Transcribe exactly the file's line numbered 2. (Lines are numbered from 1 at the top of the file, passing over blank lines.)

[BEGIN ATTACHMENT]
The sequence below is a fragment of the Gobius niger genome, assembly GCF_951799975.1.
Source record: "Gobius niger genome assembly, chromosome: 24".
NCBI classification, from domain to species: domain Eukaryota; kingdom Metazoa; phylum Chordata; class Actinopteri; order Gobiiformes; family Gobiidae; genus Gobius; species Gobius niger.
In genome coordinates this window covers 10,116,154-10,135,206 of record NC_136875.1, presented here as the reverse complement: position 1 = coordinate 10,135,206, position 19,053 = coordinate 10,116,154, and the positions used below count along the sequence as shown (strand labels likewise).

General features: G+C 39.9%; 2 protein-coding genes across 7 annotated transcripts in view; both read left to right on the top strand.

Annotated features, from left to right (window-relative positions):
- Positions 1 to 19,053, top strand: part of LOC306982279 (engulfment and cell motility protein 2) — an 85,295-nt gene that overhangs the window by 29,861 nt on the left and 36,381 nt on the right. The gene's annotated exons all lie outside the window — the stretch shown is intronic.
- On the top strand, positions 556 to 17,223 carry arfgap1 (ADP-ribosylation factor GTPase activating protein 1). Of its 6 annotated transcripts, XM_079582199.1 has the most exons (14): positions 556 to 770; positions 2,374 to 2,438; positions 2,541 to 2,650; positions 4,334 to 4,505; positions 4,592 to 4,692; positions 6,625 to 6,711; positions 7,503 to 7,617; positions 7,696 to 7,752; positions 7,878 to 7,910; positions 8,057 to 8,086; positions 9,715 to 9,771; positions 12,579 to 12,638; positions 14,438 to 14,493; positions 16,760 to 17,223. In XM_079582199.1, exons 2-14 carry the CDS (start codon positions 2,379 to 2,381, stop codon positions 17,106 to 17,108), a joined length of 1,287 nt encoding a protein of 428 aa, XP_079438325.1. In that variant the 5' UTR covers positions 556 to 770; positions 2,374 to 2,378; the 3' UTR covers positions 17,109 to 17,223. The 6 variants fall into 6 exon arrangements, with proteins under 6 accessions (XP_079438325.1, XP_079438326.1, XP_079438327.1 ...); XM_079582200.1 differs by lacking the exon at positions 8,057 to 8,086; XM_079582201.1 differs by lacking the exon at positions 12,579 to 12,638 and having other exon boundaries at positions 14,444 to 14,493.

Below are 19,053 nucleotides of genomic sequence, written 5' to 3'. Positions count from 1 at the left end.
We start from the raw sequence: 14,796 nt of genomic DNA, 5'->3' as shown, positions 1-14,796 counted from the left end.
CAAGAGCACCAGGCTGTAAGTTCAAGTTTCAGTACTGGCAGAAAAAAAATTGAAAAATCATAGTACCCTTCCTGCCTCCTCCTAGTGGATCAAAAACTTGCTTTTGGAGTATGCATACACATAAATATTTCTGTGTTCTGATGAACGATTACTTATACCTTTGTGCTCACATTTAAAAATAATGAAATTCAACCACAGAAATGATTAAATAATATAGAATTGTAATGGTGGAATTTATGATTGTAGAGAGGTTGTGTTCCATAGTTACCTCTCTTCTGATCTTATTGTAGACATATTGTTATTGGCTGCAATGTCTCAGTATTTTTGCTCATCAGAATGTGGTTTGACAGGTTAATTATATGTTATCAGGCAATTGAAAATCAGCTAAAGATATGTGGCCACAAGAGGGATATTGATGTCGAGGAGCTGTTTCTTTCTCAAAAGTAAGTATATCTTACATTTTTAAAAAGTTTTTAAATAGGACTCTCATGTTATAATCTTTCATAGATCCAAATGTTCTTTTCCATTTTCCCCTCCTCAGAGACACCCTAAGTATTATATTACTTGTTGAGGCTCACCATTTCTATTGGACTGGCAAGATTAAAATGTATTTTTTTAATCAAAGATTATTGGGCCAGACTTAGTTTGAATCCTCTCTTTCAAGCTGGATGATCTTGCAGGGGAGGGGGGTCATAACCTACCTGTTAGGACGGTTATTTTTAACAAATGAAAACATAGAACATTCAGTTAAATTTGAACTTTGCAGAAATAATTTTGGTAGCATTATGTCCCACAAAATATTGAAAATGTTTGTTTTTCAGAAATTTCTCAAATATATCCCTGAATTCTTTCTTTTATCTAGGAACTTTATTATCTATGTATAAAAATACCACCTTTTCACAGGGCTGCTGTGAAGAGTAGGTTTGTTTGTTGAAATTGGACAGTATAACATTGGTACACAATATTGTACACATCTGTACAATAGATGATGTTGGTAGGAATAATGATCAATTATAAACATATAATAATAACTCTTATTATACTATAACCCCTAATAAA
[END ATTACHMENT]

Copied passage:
Source record: "Gobius niger genome assembly, chromosome: 24".